RG: And this is Annie Weaver, from Lancaster County, Pennsylvania:

Annie Weaver: I remember stopping at the WaWa and I couldn’t even look anybody in the eye. I just felt like this couldn’t be the world we were living in.

RG: The right-wing activist Phyllis Schlaffly is often credited with creating a movement of conservative women who were able to stop the Equal Rights Amendment in its tracks and roll back women’s liberation. But more accurately, she took a network of women who were already engaged in their communities, largely through schools and their churches, and politicized them — radicalized them.

Trump has done the same, in reverse. Women haven’t just moved away from him and begun voting Democratic, they’ve thrown themselves into politics with everything they have, and they’ve transformed both parties as a result.

Let’s get back to Candace, who was born and raised in El Paso, where she experienced homelessness before making it through college and on to suburban Dallas, which brings us back to that Dominican hair salon, where the manager had to explain to her that she’d be the one doing her hair that day.

CV: And she said, “I didn’t have the heart to yell at them, to tell them to come to work, because I don’t feel like being here, but I need to make sure this place runs. So, here we are.

It was just such a surreal feeling. I was committed to doing everything it would take to change the structure of the politics around me. I didn’t know what that would entail just yet, I didn’t think, “Now, I’m going to go and run for office.” I said, “There’s a big red wall here in Texas, and I’m gonna throw myself at it.” [Laughs.] That was the only thing that came to mind.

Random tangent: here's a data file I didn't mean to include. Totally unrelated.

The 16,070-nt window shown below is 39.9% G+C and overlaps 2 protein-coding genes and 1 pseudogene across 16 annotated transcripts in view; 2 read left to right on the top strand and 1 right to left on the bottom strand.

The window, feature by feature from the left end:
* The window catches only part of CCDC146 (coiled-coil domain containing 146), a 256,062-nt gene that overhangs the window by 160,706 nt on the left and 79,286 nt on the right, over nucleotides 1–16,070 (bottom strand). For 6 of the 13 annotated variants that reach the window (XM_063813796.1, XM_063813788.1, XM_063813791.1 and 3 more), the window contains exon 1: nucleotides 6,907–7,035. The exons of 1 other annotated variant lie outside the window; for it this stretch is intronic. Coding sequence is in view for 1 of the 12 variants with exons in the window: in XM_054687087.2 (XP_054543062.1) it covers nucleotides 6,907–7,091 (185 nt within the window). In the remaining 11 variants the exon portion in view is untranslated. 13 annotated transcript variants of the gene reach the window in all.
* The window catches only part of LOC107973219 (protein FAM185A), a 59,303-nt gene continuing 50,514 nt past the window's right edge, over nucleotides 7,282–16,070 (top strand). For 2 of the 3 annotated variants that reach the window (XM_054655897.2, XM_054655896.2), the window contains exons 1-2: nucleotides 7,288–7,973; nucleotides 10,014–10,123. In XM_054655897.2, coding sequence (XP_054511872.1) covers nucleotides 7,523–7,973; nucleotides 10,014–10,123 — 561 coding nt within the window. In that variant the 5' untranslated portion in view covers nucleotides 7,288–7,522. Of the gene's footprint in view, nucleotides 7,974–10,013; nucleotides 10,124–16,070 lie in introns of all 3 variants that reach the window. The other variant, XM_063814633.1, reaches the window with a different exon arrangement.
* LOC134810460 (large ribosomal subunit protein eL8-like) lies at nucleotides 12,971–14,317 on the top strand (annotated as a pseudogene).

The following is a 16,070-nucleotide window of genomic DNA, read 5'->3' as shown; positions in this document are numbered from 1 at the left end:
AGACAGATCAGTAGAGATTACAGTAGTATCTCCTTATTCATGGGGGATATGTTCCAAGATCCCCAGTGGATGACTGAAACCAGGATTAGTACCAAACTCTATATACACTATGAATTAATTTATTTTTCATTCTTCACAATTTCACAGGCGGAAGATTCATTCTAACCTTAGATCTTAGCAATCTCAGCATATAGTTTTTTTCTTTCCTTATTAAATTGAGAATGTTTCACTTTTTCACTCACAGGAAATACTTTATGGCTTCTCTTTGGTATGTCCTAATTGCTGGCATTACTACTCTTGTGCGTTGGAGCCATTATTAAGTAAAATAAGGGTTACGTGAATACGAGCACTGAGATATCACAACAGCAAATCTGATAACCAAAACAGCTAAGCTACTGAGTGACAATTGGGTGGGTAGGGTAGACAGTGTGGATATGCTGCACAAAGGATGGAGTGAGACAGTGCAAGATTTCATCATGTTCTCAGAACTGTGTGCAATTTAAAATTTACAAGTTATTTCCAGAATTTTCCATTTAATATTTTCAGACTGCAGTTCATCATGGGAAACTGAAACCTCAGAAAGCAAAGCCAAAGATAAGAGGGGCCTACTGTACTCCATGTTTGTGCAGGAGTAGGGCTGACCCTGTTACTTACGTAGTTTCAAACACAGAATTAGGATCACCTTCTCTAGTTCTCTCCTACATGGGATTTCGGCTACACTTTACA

And so I just started hanging around organizers and learning how to organize, and before I knew it, I was trying to find somebody to run for my local school board. And I was looking at it, I was looking for somebody older, I was looking for somebody more established to run for this seat, and as somebody who had been in education for years, as someone who had studied government as policy in college, I started to realize that I was in love with that job. I was in love with education policy. I was in love with making changes. And I ended up running for my first office.

RG: What was the board of education race like? Who was the incumbent that you were taking on?